Cover Image: How Not to Kill Yourself

How Not to Kill Yourself

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Member Reviews

I think this book is too long, like way way way too long. I'm glad such a book exists, and I think it's in many ways fascinating. I'm not sure if this book would be better (or worse?) for someone not so familiar with suicide, but I'm not that person. A totally fine book but all-over-the-place and could have been edited way down without losing value IMO. I did not finish it before the archive date.

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This was so different from anything I’ve ever read, and absolutely enthralling. I had to take breaks because it is heavy, but I learned a lot.

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How Not to Kill Yourself is a surprising, honest account of a college instructor's journey through suicide attempts. Clancy Martin has had three wives and fathered five children, as he slogged through alcoholism, suicidal thoughts, and his teaching schedule. Martin uses the outline of his philosophy class with many references to Kierkegaard, Nietzsche, Freud and poets such as Sexton and Dickenson to toss quotes into stories about his suicide attempts. This is an odd memoir but highly recommended for discussion groups and guaranteed to create a lively discussion.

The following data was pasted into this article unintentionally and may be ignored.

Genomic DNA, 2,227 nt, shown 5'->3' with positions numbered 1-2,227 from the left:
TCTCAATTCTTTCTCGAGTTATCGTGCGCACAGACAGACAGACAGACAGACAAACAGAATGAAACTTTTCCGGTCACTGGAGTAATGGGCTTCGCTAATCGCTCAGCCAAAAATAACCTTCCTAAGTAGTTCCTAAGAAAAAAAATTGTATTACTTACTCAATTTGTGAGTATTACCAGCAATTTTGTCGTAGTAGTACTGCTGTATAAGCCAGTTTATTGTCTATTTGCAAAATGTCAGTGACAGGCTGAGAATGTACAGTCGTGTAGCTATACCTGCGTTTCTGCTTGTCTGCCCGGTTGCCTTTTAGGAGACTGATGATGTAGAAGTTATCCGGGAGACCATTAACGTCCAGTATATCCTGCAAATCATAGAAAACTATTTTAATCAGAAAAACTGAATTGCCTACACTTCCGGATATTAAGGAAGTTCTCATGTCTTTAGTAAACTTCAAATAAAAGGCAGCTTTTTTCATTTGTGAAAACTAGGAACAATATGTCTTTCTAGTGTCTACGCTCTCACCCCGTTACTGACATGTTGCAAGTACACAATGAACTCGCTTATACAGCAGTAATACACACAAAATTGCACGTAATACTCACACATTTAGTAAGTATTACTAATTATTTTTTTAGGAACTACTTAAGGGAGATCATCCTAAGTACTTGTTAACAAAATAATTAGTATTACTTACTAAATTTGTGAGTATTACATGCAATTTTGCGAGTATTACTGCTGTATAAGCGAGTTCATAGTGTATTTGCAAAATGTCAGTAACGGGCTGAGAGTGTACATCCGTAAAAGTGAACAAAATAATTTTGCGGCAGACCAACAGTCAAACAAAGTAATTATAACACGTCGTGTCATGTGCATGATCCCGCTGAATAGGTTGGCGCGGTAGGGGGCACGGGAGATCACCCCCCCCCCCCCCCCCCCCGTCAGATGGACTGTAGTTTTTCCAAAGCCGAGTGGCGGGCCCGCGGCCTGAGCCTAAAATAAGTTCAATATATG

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An eye-opening memoir of a professor who suffers from suicidal thoughts, attempts and addiction. This books shows that you are not alone and it's possible to overcome your ideations. It's extremely longwinded, however its necessary to understand the dynamics of the processes at work.

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"How Not to Kill Yourself" by Clancy Martin is a candid and empathetic exploration of the struggles that many individuals face, and a beacon of hope for those seeking solace and understanding. Martin's writing is refreshingly honest, providing a rare glimpse into the complexities of mental health, addiction, and the human experience.

The book's strength lies in Martin's ability to combine his own personal experiences with a profound understanding of the human condition. He approaches the topic with a delicate balance of vulnerability and wisdom, creating a narrative that is both relatable and deeply resonant. The author's honesty in sharing his own struggles fosters a sense of connection with the reader, and his compassionate tone offers reassurance to those who may be facing similar challenges.